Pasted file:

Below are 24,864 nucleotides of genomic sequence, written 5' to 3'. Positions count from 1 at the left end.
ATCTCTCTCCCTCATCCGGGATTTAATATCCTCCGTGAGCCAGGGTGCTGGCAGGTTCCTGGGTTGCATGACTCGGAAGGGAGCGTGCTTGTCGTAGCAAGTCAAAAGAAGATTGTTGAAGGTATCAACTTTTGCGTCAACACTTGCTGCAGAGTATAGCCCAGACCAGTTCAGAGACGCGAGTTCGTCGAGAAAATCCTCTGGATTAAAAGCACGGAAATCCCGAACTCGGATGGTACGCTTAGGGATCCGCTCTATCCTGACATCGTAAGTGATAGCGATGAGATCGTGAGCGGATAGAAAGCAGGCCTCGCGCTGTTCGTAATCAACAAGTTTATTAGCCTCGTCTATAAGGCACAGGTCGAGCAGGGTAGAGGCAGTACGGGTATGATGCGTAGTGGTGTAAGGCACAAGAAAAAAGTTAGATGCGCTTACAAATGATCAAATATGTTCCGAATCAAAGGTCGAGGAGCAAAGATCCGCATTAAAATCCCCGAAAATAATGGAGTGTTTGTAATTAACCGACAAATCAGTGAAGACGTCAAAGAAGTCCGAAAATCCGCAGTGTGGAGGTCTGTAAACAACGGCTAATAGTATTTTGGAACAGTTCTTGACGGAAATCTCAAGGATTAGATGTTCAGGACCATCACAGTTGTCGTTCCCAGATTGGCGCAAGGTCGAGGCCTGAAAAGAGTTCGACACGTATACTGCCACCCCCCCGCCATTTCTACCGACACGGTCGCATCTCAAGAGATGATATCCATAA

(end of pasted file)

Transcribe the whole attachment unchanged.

Below are 24,864 nucleotides of genomic sequence, written 5' to 3'. Positions count from 1 at the left end.
ATCTCTCTCCCTCATCCGGGATTTAATATCCTCCGTGAGCCAGGGTGCTGGCAGGTTCCTGGGTTGCATGACTCGGAAGGGAGCGTGCTTGTCGTAGCAAGTCAAAAGAAGATTGTTGAAGGTATCAACTTTTGCGTCAACACTTGCTGCAGAGTATAGCCCAGACCAGTTCAGAGACGCGAGTTCGTCGAGAAAATCCTCTGGATTAAAAGCACGGAAATCCCGAACTCGGATGGTACGCTTAGGGATCCGCTCTATCCTGACATCGTAAGTGATAGCGATGAGATCGTGAGCGGATAGAAAGCAGGCCTCGCGCTGTTCGTAATCAACAAGTTTATTAGCCTCGTCTATAAGGCACAGGTCGAGCAGGGTAGAGGCAGTACGGGTATGATGCGTAGTGGTGTAAGGCACAAGAAAAAAGTTAGATGCGCTTACAAATGATCAAATATGTTCCGAATCAAAGGTCGAGGAGCAAAGATCCGCATTAAAATCCCCGAAAATAATGGAGTGTTTGTAATTAACCGACAAATCAGTGAAGACGTCAAAGAAGTCCGAAAATCCGCAGTGTGGAGGTCTGTAAACAACGGCTAATAGTATTTTGGAACAGTTCTTGACGGAAATCTCAAGGATTAGATGTTCAGGACCATCACAGTTGTCGTTCCCAGATTGGCGCAAGGTCGAGGCCTGAAAAGAGTTCGACACGTATACTGCCACCCCCCCGCCATTTCTACCGACACGGTCGCATCTCAAGAGATGATATCCATAA